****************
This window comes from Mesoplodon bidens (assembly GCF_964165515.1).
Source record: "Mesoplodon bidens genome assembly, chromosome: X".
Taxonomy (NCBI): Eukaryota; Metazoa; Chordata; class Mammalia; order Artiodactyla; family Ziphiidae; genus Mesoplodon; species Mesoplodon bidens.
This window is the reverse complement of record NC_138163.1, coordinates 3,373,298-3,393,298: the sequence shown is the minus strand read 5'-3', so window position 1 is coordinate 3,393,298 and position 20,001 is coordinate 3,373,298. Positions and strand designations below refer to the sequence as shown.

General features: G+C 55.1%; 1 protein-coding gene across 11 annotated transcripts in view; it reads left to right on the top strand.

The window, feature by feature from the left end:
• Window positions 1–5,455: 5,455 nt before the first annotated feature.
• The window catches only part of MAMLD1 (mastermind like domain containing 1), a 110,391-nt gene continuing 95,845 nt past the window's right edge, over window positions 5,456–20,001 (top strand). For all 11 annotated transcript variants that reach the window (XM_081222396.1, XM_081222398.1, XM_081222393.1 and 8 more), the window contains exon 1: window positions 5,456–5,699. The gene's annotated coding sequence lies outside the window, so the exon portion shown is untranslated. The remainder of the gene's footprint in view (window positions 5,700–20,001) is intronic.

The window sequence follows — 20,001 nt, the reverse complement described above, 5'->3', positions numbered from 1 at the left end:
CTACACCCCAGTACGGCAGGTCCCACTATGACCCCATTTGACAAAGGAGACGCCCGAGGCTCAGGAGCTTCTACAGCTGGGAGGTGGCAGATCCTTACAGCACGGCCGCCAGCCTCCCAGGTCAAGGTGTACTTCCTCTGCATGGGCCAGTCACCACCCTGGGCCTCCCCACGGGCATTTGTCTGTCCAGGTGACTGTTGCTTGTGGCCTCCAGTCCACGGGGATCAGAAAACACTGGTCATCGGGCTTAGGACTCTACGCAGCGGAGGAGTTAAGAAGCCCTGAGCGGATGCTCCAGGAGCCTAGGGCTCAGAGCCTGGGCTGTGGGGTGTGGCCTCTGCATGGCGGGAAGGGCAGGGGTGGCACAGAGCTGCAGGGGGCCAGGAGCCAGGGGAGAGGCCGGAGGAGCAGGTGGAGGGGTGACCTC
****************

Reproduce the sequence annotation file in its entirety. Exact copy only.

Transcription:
This window comes from Mesoplodon bidens (assembly GCF_964165515.1).
Source record: "Mesoplodon bidens genome assembly, chromosome: X".
Taxonomy (NCBI): Eukaryota; Metazoa; Chordata; class Mammalia; order Artiodactyla; family Ziphiidae; genus Mesoplodon; species Mesoplodon bidens.
This window is the reverse complement of record NC_138163.1, coordinates 3,373,298-3,393,298: the sequence shown is the minus strand read 5'-3', so window position 1 is coordinate 3,393,298 and position 20,001 is coordinate 3,373,298. Positions and strand designations below refer to the sequence as shown.

General features: G+C 55.1%; 1 protein-coding gene across 11 annotated transcripts in view; it reads left to right on the top strand.

The window, feature by feature from the left end:
• Window positions 1–5,455: 5,455 nt before the first annotated feature.
• The window catches only part of MAMLD1 (mastermind like domain containing 1), a 110,391-nt gene continuing 95,845 nt past the window's right edge, over window positions 5,456–20,001 (top strand). For all 11 annotated transcript variants that reach the window (XM_081222396.1, XM_081222398.1, XM_081222393.1 and 8 more), the window contains exon 1: window positions 5,456–5,699. The gene's annotated coding sequence lies outside the window, so the exon portion shown is untranslated. The remainder of the gene's footprint in view (window positions 5,700–20,001) is intronic.

The window sequence follows — 20,001 nt, the reverse complement described above, 5'->3', positions numbered from 1 at the left end:
CTACACCCCAGTACGGCAGGTCCCACTATGACCCCATTTGACAAAGGAGACGCCCGAGGCTCAGGAGCTTCTACAGCTGGGAGGTGGCAGATCCTTACAGCACGGCCGCCAGCCTCCCAGGTCAAGGTGTACTTCCTCTGCATGGGCCAGTCACCACCCTGGGCCTCCCCACGGGCATTTGTCTGTCCAGGTGACTGTTGCTTGTGGCCTCCAGTCCACGGGGATCAGAAAACACTGGTCATCGGGCTTAGGACTCTACGCAGCGGAGGAGTTAAGAAGCCCTGAGCGGATGCTCCAGGAGCCTAGGGCTCAGAGCCTGGGCTGTGGGGTGTGGCCTCTGCATGGCGGGAAGGGCAGGGGTGGCACAGAGCTGCAGGGGGCCAGGAGCCAGGGGAGAGGCCGGAGGAGCAGGTGGAGGGGTGACCTC